Terry Jones has died.
The 'Monty Python' actor - who suffered from dementia - passed away at the age of 77 on Tuesday (21.01.20) evening, his agent has confirmed.
A statement from Terry's family read: "We are deeply saddened to have to announce the passing of beloved husband and father, Terry Jones.
"Terry passed away on the evening of 21 January 2020 at the age of 77 with his wife Anna Soderstrom by his side after a long, extremely brave but always good humoured battle with a rare form of dementia, FTD.
"Over the past few days his wife, children, extended family and many close friends have been constantly with Terry as he gently slipped away at his home in North London. We have all lost a kind, funny, warm, creative and truly loving man whose uncompromising individuality, relentless intellect and extraordinary humour has given pleasure to countless millions across six decades.
"His work with Monty Python, his books, films, television programmes, poems and other work will live on forever, a fitting legacy to a true polymath.
"We, his wife Anna, children Bill, Sally, Siri and extended family would like to thank Terry's wonderful medical professionals and carers for making the past few years not only bearable but often joyful.
"We hope that this disease will one day be eradicated entirely. We ask that our privacy be respected at this sensitive time and give thanks that we lived in the presence of an extraordinarily talented, playful and happy man living a truly authentic life, in his words 'Lovingly frosted with glucose.'
"Terence Graham Parry Jones, born 1 February 1942 died 21 January 2020."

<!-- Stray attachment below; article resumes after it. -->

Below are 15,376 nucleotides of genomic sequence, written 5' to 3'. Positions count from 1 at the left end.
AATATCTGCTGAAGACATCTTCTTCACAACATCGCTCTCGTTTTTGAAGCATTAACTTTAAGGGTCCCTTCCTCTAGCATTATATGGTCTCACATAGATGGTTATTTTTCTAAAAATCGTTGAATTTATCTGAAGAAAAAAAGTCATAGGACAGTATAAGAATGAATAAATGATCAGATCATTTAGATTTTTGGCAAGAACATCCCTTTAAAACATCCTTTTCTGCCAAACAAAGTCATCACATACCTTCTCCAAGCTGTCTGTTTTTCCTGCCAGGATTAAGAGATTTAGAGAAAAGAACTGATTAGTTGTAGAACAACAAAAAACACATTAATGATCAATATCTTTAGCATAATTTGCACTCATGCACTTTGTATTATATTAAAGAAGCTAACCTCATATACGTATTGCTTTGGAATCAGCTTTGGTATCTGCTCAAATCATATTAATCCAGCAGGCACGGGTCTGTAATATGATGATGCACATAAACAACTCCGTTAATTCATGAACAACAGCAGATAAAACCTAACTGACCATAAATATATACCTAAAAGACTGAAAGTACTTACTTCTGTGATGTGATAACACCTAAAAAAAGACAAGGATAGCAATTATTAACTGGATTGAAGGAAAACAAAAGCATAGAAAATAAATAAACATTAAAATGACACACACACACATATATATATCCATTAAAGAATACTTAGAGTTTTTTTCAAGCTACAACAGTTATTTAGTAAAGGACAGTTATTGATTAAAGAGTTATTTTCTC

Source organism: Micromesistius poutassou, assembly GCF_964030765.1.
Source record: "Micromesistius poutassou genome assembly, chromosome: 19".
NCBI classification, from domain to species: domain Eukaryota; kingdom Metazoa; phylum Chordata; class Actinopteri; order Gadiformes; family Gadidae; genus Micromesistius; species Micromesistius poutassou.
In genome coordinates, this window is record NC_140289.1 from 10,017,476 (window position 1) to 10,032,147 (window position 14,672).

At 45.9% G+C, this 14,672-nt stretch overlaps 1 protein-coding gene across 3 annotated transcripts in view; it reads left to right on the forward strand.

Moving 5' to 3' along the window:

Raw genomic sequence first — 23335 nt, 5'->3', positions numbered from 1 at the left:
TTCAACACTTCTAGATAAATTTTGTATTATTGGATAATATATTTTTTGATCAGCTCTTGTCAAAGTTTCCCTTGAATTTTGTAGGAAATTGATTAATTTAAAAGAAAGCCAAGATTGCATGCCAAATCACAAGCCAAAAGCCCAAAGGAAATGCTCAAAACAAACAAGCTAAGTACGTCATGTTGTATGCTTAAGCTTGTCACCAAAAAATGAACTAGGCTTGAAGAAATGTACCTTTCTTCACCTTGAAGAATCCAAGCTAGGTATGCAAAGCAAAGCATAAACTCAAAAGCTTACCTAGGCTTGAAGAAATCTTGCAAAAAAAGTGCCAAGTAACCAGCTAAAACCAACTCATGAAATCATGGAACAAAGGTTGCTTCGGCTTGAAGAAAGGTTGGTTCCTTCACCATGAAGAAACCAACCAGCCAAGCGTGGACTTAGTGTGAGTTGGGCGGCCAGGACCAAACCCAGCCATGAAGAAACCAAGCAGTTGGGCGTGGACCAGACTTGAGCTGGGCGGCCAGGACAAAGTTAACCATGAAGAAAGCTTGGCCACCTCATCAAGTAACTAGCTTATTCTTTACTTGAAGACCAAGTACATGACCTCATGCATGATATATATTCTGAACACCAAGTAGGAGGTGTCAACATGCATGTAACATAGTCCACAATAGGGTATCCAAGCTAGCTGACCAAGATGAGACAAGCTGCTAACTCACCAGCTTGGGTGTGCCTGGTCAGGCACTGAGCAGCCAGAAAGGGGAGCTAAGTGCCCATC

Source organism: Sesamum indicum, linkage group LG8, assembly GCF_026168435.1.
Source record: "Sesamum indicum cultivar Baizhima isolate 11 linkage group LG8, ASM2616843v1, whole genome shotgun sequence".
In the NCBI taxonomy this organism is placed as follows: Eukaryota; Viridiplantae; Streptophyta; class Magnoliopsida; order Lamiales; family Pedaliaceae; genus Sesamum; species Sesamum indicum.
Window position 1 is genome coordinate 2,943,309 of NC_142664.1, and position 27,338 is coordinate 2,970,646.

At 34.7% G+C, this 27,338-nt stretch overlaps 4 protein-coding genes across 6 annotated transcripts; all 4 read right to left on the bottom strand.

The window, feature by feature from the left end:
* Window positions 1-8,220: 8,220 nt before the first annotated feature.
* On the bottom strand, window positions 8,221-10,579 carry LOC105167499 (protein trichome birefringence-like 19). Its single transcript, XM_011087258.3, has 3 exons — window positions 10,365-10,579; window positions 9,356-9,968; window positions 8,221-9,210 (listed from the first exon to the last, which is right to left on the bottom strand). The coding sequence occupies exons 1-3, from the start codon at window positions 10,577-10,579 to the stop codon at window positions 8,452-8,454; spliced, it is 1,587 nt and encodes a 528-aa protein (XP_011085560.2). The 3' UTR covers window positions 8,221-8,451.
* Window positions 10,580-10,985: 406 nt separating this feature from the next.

The tragic news comes over four years after Terry was diagnosed with dementia, having initially sparked concern when he struggled to remember his lines for the comedy troupe's reunion shows in 2014.
Last September, fellow 'Python' Michael Palin revealed Terry no longer recognised him.
The 76-year-old star said: "The last time I saw him I don't think he recognised me. We knew each other well. It feels like a part of yourself isn't there any more."
However, Michael can still see flashes of his old friend and was delighted when he read Terry some extracts from their book 'Dr Fegg's Encyclopaedia Of All World Knowledge' and his pal only laughed at his own jokes.
Michael said: "At a certain moment Terry began to really laugh, the way he used to laugh.
"That was a great moment. But what made it so wonderful was that he only laughed at the bits he'd written. And I thought, 'that shows there's a bit of Terry still there'."
Terry was diagnosed with Primary Progressive Aphasia, a form of frontotemporal dementia (FTD) that impairs the sufferer's ability to speak and communicate, in 2015 .
The surviving members of Monty Python reunited for 10 live shows at The O2 arena in London in 2014, and it was then that the rest of the group could see Terry was having problems performing.
The star's' family went public with his condition in September 2016 to raise awareness of FTD, which, unlike Alzheimer's disease, does not result in a loss of reasoning.
However, decision-making and speech are affected and sufferers often seem less caring.